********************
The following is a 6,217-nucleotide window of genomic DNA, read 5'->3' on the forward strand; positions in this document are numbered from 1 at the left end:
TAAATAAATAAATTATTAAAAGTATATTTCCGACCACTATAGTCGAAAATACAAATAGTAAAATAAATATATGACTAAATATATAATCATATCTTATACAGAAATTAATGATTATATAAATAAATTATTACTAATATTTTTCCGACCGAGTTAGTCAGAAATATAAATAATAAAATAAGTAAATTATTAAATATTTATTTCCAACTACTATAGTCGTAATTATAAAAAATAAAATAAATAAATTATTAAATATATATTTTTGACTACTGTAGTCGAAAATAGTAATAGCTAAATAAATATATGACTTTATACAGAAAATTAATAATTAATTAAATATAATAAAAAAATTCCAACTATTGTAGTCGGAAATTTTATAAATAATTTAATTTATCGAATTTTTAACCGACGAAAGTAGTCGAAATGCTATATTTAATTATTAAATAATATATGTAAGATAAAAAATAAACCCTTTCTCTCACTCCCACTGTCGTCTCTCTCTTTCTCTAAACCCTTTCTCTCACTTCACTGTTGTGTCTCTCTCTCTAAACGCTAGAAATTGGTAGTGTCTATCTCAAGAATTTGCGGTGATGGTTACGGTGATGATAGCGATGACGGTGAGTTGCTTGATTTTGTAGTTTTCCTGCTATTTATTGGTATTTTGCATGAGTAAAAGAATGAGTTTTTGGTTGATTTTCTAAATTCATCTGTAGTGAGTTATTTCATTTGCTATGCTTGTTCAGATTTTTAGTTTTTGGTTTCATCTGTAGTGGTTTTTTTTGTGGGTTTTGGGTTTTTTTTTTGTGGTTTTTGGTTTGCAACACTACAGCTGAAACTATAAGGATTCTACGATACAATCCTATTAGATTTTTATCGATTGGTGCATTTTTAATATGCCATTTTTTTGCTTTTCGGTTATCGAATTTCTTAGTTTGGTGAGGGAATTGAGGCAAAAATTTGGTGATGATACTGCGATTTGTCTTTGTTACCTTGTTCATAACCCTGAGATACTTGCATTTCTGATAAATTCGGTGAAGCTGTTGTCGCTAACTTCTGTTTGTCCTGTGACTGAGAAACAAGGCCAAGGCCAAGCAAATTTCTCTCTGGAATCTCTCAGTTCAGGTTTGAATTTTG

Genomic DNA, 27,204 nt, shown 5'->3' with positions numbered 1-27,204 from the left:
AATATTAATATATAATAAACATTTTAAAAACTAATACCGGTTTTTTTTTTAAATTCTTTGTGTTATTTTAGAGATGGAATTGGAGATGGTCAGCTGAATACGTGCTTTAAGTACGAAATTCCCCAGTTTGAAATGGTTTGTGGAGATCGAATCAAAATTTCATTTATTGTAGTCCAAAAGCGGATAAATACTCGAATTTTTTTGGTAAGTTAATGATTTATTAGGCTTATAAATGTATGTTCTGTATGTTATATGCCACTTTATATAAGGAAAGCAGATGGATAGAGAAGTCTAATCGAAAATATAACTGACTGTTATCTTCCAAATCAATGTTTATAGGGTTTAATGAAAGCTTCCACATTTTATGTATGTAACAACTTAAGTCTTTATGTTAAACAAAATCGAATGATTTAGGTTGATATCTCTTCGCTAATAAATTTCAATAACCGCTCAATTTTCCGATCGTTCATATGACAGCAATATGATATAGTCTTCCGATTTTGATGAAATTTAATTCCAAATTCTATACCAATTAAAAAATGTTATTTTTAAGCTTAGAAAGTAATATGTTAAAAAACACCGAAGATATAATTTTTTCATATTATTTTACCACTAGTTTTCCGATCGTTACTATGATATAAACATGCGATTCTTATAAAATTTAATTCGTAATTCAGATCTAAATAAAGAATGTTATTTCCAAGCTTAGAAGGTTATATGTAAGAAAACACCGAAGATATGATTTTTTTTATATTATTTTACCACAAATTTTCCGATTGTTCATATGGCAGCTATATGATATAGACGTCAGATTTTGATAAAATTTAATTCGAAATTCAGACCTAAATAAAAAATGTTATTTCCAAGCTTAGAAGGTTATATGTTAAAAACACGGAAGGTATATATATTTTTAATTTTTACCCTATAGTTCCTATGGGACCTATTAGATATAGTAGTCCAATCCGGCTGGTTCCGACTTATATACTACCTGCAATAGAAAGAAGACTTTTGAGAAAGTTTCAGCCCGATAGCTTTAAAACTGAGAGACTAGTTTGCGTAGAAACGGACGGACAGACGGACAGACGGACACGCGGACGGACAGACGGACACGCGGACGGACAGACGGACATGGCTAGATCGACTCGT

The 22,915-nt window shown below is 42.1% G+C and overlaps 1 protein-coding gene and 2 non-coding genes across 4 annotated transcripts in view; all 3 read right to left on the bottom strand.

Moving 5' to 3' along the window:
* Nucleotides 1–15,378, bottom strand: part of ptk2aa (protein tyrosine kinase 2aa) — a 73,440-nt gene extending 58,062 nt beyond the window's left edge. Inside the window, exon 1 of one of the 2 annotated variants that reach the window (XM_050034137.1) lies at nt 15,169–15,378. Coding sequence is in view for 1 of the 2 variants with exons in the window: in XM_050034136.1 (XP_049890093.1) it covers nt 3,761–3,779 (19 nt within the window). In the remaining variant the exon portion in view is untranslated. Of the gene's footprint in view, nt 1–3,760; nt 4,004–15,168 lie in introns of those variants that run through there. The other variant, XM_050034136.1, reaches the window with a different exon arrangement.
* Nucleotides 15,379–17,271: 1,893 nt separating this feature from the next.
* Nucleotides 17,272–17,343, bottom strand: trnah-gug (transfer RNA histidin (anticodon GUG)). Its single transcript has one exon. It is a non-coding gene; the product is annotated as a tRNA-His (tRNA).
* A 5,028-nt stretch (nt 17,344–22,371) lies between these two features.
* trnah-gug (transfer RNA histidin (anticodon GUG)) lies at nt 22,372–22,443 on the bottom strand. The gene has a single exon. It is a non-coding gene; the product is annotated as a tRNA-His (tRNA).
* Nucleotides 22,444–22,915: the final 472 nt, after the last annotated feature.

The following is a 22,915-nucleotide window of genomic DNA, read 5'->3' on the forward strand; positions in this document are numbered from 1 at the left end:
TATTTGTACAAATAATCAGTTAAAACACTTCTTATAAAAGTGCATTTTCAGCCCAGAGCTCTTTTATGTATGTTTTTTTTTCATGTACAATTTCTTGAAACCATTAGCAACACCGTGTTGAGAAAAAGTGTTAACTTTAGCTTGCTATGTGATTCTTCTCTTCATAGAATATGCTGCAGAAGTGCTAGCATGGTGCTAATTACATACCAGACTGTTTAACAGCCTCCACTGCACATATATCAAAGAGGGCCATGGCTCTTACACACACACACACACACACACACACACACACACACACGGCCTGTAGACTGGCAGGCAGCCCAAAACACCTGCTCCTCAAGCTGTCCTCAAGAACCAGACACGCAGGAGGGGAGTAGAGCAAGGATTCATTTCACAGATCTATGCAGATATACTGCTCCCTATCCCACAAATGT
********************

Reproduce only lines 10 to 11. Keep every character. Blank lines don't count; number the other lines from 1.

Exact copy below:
* A 5,028-nt stretch (nt 17,344–22,371) lies between these two features.
* trnah-gug (transfer RNA histidin (anticodon GUG)) lies at nt 22,372–22,443 on the bottom strand. The gene has a single exon. It is a non-coding gene; the product is annotated as a tRNA-His (tRNA).